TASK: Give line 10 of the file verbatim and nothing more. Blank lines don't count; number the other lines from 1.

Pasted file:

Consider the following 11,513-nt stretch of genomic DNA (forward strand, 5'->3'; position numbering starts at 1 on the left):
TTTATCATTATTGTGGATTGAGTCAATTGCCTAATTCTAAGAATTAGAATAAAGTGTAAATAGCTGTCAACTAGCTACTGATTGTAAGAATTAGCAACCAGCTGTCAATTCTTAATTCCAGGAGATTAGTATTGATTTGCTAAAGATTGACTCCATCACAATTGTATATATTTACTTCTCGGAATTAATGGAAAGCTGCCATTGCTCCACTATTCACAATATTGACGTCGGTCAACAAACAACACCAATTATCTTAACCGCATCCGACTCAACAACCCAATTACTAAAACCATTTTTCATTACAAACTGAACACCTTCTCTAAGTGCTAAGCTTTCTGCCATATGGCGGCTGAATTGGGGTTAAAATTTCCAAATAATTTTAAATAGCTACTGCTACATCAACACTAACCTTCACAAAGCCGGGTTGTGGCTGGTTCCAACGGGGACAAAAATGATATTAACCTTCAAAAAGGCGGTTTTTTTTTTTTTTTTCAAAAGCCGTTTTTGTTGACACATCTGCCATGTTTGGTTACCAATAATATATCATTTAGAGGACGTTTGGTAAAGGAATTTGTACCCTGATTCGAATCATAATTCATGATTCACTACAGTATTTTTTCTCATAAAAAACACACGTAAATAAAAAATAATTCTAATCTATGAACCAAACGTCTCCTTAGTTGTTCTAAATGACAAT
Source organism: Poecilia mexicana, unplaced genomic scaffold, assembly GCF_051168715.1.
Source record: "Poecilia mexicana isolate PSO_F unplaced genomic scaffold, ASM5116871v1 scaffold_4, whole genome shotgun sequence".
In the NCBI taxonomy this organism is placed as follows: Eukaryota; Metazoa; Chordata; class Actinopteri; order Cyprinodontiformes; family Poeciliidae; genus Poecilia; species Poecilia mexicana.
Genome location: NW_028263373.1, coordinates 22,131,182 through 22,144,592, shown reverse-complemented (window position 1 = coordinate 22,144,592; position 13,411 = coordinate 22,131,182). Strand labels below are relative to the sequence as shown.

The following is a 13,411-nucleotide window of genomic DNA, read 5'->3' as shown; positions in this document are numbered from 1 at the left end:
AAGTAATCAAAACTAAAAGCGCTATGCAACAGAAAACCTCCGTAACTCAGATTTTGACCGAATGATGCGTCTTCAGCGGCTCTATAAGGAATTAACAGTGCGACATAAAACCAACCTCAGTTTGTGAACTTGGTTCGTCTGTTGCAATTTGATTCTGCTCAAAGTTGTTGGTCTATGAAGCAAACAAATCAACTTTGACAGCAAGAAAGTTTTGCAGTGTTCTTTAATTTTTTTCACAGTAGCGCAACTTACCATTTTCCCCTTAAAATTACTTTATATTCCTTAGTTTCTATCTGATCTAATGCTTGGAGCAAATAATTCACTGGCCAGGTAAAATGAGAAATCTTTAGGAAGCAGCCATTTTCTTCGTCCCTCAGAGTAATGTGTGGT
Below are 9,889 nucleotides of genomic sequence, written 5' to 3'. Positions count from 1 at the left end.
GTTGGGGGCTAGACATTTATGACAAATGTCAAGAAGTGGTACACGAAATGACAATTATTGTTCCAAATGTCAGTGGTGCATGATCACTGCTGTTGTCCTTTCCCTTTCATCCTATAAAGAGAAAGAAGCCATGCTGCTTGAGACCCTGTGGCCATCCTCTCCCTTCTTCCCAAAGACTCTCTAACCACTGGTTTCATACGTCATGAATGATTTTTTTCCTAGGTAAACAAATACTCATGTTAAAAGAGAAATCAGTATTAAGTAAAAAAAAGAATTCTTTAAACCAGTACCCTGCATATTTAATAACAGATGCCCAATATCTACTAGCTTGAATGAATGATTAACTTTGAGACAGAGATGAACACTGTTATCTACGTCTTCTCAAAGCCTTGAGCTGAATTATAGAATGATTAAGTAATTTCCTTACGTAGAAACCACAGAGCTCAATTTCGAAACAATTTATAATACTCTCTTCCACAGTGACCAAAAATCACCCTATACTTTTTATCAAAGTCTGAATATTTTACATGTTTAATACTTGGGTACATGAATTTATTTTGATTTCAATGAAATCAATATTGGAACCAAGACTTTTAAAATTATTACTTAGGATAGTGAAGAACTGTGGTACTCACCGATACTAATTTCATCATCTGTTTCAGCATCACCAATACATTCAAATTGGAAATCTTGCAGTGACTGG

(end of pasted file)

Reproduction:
GTTGGGGGCTAGACATTTATGACAAATGTCAAGAAGTGGTACACGAAATGACAATTATTGTTCCAAATGTCAGTGGTGCATGATCACTGCTGTTGTCCTTTCCCTTTCATCCTATAAAGAGAAAGAAGCCATGCTGCTTGAGACCCTGTGGCCATCCTCTCCCTTCTTCCCAAAGACTCTCTAACCACTGGTTTCATACGTCATGAATGATTTTTTTCCTAGGTAAACAAATACTCATGTTAAAAGAGAAATCAGTATTAAGTAAAAAAAAGAATTCTTTAAACCAGTACCCTGCATATTTAATAACAGATGCCCAATATCTACTAGCTTGAATGAATGATTAACTTTGAGACAGAGATGAACACTGTTATCTACGTCTTCTCAAAGCCTTGAGCTGAATTATAGAATGATTAAGTAATTTCCTTACGTAGAAACCACAGAGCTCAATTTCGAAACAATTTATAATACTCTCTTCCACAGTGACCAAAAATCACCCTATACTTTTTATCAAAGTCTGAATATTTTACATGTTTAATACTTGGGTACATGAATTTATTTTGATTTCAATGAAATCAATATTGGAACCAAGACTTTTAAAATTATTACTTAGGATAGTGAAGAACTGTGGTACTCACCGATACTAATTTCATCATCTGTTTCAGCATCACCAATACATTCAAATTGGAAATCTTGCAGTGACTGG